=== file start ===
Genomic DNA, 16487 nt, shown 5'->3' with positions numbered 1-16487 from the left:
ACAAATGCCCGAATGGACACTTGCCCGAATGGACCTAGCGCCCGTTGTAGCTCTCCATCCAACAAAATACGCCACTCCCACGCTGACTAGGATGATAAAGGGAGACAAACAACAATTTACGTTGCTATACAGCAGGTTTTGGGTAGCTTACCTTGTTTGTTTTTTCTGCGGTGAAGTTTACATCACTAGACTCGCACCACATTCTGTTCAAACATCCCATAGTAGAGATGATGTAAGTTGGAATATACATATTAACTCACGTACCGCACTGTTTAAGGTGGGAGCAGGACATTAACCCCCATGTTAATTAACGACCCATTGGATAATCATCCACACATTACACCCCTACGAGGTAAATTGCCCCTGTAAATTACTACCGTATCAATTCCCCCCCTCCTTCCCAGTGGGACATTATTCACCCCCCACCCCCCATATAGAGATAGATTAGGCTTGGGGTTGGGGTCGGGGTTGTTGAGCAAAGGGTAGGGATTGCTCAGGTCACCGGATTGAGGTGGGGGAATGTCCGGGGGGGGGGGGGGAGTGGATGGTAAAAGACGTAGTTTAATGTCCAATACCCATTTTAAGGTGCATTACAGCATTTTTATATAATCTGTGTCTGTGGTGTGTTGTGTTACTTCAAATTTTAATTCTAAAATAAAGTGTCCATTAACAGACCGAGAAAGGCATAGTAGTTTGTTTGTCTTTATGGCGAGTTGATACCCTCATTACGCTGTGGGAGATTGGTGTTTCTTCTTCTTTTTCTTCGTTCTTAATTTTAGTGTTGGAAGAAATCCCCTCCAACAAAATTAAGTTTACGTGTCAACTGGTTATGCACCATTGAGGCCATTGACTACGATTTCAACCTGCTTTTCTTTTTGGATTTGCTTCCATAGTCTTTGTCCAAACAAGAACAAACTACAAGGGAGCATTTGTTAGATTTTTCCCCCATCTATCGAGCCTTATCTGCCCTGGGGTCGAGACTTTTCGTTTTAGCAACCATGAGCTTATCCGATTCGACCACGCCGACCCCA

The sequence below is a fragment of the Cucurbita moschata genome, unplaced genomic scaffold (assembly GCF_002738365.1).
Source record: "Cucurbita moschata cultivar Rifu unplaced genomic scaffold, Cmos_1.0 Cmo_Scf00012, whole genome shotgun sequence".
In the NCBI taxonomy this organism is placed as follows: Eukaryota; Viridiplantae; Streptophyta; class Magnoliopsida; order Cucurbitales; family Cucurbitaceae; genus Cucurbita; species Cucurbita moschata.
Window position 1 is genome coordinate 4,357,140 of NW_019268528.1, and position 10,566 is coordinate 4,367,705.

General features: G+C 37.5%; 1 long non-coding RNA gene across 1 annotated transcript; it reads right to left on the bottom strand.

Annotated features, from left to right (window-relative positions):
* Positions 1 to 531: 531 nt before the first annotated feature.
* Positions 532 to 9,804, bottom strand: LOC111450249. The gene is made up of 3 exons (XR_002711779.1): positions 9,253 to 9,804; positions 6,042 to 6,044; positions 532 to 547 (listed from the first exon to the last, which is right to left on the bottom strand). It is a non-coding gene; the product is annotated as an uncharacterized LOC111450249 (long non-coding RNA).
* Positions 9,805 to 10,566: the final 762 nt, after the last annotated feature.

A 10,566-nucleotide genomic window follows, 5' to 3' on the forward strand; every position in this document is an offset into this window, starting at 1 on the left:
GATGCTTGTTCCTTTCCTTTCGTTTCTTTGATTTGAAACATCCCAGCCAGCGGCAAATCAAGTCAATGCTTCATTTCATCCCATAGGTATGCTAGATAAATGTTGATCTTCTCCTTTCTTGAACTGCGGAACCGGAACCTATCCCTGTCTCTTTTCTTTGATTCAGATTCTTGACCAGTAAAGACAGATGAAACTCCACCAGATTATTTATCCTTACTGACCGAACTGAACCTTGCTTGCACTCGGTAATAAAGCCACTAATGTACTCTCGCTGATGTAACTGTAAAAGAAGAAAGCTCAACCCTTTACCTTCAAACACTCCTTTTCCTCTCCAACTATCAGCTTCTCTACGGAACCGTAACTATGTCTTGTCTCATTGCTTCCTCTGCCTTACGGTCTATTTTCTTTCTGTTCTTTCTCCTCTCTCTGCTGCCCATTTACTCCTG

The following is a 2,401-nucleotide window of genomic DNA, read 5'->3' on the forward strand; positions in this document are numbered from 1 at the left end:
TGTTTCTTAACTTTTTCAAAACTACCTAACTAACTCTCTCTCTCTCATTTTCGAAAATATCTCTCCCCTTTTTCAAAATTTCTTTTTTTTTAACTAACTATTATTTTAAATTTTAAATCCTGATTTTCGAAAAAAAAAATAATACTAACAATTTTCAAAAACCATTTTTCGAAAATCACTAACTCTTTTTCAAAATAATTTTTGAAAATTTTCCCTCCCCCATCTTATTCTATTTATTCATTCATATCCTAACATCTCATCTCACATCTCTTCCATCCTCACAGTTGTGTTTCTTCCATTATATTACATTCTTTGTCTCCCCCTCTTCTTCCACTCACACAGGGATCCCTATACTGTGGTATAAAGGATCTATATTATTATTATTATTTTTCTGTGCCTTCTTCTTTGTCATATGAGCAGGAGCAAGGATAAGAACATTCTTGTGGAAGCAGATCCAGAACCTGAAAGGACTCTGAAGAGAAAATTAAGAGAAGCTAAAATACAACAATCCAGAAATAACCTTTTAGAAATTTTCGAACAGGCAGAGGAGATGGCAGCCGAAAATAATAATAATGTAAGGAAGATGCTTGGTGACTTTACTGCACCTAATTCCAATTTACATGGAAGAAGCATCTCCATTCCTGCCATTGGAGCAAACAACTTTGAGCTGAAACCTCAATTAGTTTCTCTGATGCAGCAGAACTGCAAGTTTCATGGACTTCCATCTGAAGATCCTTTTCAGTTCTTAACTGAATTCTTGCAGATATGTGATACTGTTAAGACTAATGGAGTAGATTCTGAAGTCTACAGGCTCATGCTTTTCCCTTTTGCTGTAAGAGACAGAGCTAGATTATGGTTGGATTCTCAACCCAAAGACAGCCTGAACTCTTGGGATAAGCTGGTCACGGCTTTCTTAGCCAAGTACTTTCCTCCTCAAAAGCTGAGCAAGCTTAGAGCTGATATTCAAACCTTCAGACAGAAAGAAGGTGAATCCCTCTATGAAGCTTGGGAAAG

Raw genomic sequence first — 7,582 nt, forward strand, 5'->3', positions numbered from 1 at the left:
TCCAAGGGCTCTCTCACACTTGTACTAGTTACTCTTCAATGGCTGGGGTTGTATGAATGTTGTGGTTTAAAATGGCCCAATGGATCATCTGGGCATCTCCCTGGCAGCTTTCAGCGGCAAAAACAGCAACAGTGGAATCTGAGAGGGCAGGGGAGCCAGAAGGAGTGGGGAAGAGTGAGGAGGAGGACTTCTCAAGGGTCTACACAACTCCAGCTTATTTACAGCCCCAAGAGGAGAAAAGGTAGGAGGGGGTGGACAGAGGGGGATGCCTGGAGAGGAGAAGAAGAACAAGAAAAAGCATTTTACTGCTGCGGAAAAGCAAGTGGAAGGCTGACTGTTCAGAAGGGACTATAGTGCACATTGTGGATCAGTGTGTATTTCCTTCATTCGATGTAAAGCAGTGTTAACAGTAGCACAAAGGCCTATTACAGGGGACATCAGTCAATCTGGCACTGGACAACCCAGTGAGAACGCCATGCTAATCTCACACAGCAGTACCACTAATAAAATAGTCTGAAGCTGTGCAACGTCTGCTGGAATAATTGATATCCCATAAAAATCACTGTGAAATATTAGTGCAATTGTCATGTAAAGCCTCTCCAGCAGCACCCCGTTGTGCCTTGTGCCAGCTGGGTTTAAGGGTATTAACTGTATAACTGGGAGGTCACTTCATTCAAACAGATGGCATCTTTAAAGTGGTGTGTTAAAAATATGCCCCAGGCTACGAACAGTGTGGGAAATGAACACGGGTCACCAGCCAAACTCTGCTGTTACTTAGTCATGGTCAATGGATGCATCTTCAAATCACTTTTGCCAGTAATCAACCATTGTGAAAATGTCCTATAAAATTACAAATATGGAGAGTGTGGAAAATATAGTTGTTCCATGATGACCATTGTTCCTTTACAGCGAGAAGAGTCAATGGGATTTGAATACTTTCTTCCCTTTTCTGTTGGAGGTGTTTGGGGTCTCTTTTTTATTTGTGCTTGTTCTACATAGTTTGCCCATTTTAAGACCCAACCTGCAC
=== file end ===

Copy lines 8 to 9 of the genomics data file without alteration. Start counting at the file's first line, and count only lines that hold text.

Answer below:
Annotated features, from left to right (window-relative positions):
* Positions 1 to 531: 531 nt before the first annotated feature.